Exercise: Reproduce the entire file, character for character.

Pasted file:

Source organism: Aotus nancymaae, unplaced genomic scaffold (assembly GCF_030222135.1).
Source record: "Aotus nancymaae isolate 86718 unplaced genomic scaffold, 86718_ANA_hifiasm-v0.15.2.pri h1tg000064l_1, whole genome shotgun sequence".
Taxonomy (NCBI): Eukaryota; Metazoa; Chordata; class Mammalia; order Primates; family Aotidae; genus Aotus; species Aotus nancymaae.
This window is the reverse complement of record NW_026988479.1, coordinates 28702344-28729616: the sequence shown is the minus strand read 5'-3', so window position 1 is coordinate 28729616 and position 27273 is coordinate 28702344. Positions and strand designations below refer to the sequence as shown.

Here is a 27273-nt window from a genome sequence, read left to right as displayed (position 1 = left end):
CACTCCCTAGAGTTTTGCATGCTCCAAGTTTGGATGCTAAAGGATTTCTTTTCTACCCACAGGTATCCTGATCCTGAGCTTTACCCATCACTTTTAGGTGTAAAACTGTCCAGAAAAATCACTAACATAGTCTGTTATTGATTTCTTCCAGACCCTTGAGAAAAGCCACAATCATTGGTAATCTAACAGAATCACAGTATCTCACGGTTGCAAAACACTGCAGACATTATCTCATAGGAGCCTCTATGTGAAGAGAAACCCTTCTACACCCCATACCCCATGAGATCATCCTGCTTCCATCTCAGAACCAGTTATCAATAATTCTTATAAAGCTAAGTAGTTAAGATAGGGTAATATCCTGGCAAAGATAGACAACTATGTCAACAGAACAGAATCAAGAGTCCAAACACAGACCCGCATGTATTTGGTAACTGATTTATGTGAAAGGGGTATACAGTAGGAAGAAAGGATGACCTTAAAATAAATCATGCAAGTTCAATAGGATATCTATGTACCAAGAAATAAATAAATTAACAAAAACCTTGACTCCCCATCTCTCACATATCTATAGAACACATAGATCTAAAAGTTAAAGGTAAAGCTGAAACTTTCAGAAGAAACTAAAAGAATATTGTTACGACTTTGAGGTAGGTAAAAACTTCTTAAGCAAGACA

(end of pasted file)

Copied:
Source organism: Aotus nancymaae, unplaced genomic scaffold (assembly GCF_030222135.1).
Source record: "Aotus nancymaae isolate 86718 unplaced genomic scaffold, 86718_ANA_hifiasm-v0.15.2.pri h1tg000064l_1, whole genome shotgun sequence".
Taxonomy (NCBI): Eukaryota; Metazoa; Chordata; class Mammalia; order Primates; family Aotidae; genus Aotus; species Aotus nancymaae.
This window is the reverse complement of record NW_026988479.1, coordinates 28702344-28729616: the sequence shown is the minus strand read 5'-3', so window position 1 is coordinate 28729616 and position 27273 is coordinate 28702344. Positions and strand designations below refer to the sequence as shown.

Here is a 27273-nt window from a genome sequence, read left to right as displayed (position 1 = left end):
CACTCCCTAGAGTTTTGCATGCTCCAAGTTTGGATGCTAAAGGATTTCTTTTCTACCCACAGGTATCCTGATCCTGAGCTTTACCCATCACTTTTAGGTGTAAAACTGTCCAGAAAAATCACTAACATAGTCTGTTATTGATTTCTTCCAGACCCTTGAGAAAAGCCACAATCATTGGTAATCTAACAGAATCACAGTATCTCACGGTTGCAAAACACTGCAGACATTATCTCATAGGAGCCTCTATGTGAAGAGAAACCCTTCTACACCCCATACCCCATGAGATCATCCTGCTTCCATCTCAGAACCAGTTATCAATAATTCTTATAAAGCTAAGTAGTTAAGATAGGGTAATATCCTGGCAAAGATAGACAACTATGTCAACAGAACAGAATCAAGAGTCCAAACACAGACCCGCATGTATTTGGTAACTGATTTATGTGAAAGGGGTATACAGTAGGAAGAAAGGATGACCTTAAAATAAATCATGCAAGTTCAATAGGATATCTATGTACCAAGAAATAAATAAATTAACAAAAACCTTGACTCCCCATCTCTCACATATCTATAGAACACATAGATCTAAAAGTTAAAGGTAAAGCTGAAACTTTCAGAAGAAACTAAAAGAATATTGTTACGACTTTGAGGTAGGTAAAAACTTCTTAAGCAAGACA